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My CV in links – and a bit more about me and what I do

My CV in links – and a bit more about me and what I do published on No Comments on My CV in links – and a bit more about me and what I do

I work as head of research, education and training at the NGO I founded in Zanzibar, Sustainable East Africa.

My work at Sustainable East Africa

The Sustainable East Africa website is coming soon. But until then…

Like the SEA facebook page for regular project updates and photos

Follow @SustainableEA on twitter

Follow Sustainable East Africa on LinkedIn

Like SEA’s partners the Prospective Learning and Charitable Institution on facebook

Volunteer with Sustainable East Africa in Zanzibar through World Unite!

Article about SEA (and me!) at volunteerleaders.org

Other activities and interests

I am a Rotarian, and member of the Rotary Club of Zanzibar – Stone Town: Facebook and Twitter

I am a scuba diver and in Zanzibar I dive with One Ocean in Stone Town / Matemwe, Scuba Do in Kendwa and Swahili Divers in Pemba

Some CV highlights in links

I was community outreach project coordinator at Chumbe Island Coral Park, Zanzibar, Tanzania (2010-2011)

I consulted for the IUCN Species Survival Commission Shark Specialist Group (2009)

I have a research masters in Tropical Marine Ecology from Simon Fraser University in Vancouver, Canada (2005-2009)

I worked for nature conservation NGO Fauna & Flora International (2000-2004)

I read Marine Biology and Zoology (Joint Honours) at Bangor University in North Wales, UK (1997-2000)

Using the Power of T-shirts for good

Using the Power of T-shirts for good published on No Comments on Using the Power of T-shirts for good

If the last post showed us anything, it’s that T-shirts are more powerful in Zanzibar than you might have imagined. But this power can be used for good as well as ill, and as little as $25 can have a huge impact if spent with a little imagination.

Let me explain.

Last October, students volunteering with Sustainable East Africa (the NGO I run) helped establish an Environment Club at a local charity school, PLCI – the Prospective Learning and Charitable Institution. The student-led club was very enthusiastic, and excited to start new projects.

Christmas was approaching, and I was finding it hard in Muslim Zanzibar to get into the Christmas spirit. Specifically, I was struggling to create the Christmas spirit in my flat, as there was an almost complete absence of anything remotely Christmassy available in the shops.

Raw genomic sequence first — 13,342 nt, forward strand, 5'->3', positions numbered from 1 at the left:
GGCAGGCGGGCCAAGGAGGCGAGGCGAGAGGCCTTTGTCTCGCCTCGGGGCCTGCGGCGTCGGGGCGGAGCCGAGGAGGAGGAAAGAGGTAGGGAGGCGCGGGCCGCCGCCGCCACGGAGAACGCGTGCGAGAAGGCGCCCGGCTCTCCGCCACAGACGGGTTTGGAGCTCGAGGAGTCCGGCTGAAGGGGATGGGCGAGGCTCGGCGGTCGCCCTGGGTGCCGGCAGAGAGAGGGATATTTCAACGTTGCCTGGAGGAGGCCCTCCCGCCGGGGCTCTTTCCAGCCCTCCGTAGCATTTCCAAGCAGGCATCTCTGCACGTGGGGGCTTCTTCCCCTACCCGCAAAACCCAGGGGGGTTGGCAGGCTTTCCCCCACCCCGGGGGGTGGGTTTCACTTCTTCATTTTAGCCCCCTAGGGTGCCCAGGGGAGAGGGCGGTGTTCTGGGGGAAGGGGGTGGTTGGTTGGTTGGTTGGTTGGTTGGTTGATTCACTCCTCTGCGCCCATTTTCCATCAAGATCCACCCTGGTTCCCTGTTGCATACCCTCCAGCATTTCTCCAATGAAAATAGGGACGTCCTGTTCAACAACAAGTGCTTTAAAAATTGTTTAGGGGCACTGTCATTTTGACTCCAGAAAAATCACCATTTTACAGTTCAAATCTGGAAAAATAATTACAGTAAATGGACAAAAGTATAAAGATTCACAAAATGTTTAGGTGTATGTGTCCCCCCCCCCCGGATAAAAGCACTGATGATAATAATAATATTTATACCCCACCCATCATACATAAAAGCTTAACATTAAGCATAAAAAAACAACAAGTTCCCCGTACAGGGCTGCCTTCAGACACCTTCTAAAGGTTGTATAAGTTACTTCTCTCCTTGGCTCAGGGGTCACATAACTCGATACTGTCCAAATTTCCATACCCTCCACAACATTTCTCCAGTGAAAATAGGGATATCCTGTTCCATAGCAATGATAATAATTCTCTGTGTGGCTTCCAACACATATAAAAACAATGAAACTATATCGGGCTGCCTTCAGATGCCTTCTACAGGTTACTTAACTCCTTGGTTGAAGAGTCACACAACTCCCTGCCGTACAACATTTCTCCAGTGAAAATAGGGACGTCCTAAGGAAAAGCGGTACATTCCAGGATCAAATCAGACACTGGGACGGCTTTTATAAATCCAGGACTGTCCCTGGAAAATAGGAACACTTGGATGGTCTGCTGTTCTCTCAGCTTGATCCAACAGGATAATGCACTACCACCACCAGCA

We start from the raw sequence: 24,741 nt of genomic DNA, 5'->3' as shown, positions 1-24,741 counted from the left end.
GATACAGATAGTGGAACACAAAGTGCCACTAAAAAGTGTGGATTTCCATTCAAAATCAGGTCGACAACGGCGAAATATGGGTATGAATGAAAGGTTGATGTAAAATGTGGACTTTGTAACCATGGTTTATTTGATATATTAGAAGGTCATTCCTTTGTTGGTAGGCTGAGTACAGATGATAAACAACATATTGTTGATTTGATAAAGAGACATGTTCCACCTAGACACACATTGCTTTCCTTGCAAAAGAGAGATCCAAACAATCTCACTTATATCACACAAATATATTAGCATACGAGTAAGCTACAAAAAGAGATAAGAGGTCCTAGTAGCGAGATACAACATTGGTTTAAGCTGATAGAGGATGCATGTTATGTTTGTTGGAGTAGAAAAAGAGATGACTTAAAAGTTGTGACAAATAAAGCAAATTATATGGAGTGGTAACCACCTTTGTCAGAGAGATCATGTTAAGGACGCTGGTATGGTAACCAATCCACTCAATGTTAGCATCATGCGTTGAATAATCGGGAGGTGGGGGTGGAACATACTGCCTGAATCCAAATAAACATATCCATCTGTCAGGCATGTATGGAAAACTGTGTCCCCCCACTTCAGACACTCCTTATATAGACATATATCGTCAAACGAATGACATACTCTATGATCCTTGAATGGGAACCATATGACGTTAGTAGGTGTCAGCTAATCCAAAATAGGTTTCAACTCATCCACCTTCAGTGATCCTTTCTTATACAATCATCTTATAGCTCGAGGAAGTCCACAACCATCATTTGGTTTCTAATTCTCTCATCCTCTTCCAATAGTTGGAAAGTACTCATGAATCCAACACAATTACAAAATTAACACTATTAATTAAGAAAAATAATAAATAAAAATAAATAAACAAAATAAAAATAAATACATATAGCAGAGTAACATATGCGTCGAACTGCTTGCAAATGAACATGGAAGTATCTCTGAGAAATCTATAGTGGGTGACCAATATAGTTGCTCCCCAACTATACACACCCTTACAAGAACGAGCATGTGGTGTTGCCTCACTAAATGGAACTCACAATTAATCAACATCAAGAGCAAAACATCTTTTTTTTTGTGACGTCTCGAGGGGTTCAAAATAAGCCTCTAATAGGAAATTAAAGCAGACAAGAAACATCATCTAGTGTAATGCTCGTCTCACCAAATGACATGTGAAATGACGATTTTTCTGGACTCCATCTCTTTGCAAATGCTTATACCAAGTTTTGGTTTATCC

I had researched techniques of upcycling soda cans, and was inspired by this instructable to get creative. I figured I was probably not the only foreigner in Zanzibar looking for a bit of Christmas spirit, so I showed the idea to a group of artistic volunteers and we came up with some designs for making Christmas decorations from soda cans. Would the PLCI environment club be interested to see if they could raise a few shillings from ‘taka taka’ (trash)? They would indeed!

So now all they needed was a few pairs of heavy duty scissors, some empty soda cans, and their imagination. A $25 donation from the Rotary Club of Zanzibar, Stone Town supplied the scissors, and with guidance from World Unite! volunteers Sabrina, Anne-Sophie and Lucas, the students got started!

And my goodness it was a success! They worked rapidly and enthusiastically, and soon turned out designs. At first they just copied the models the volunteers had made, but once they got the hang of it, they started creating new designs based on traditional henna art patterns. We took them to sell at the Cultural Arts Centre, Zanzibar, another Sustainable East Africa partner (opposite the Hamamni Baths, if you’re in Stone Town) and they sold like hot cakes.

Christmas at the cultural arts centre

We were by now only a couple of weeks from Christmas – this year we will start earlier – but in that short time, the students managed to raise over 100,000 Tanzanian shillings (around $60) – more than doubling the investment.

Their pride was amazing. These students are almost all living in extreme poverty. The minimum wage was, at the time, 70,000 shillings a month, and that’s if you have a job: unemployment is around 50%. Family size is typically at least five children. Money is scarce, and livelihood options for young people bleak. For them suddenly to have money in their pocket that they had earned for themselves was beyond imagination.

So what did they decide to spend it on?  CDs? Sweets? Sodas?

No. Not PLCI. They decided to spend it on buying school T-shirts – their school uniform – for themselves and other students.

These T-shirts were a symbol of achievement, of pride, of hope, and of identity as members of a club that had shown them for the first time that earning themselves a living could be within their reach.

For $25 investment in scissors, this is priceless.

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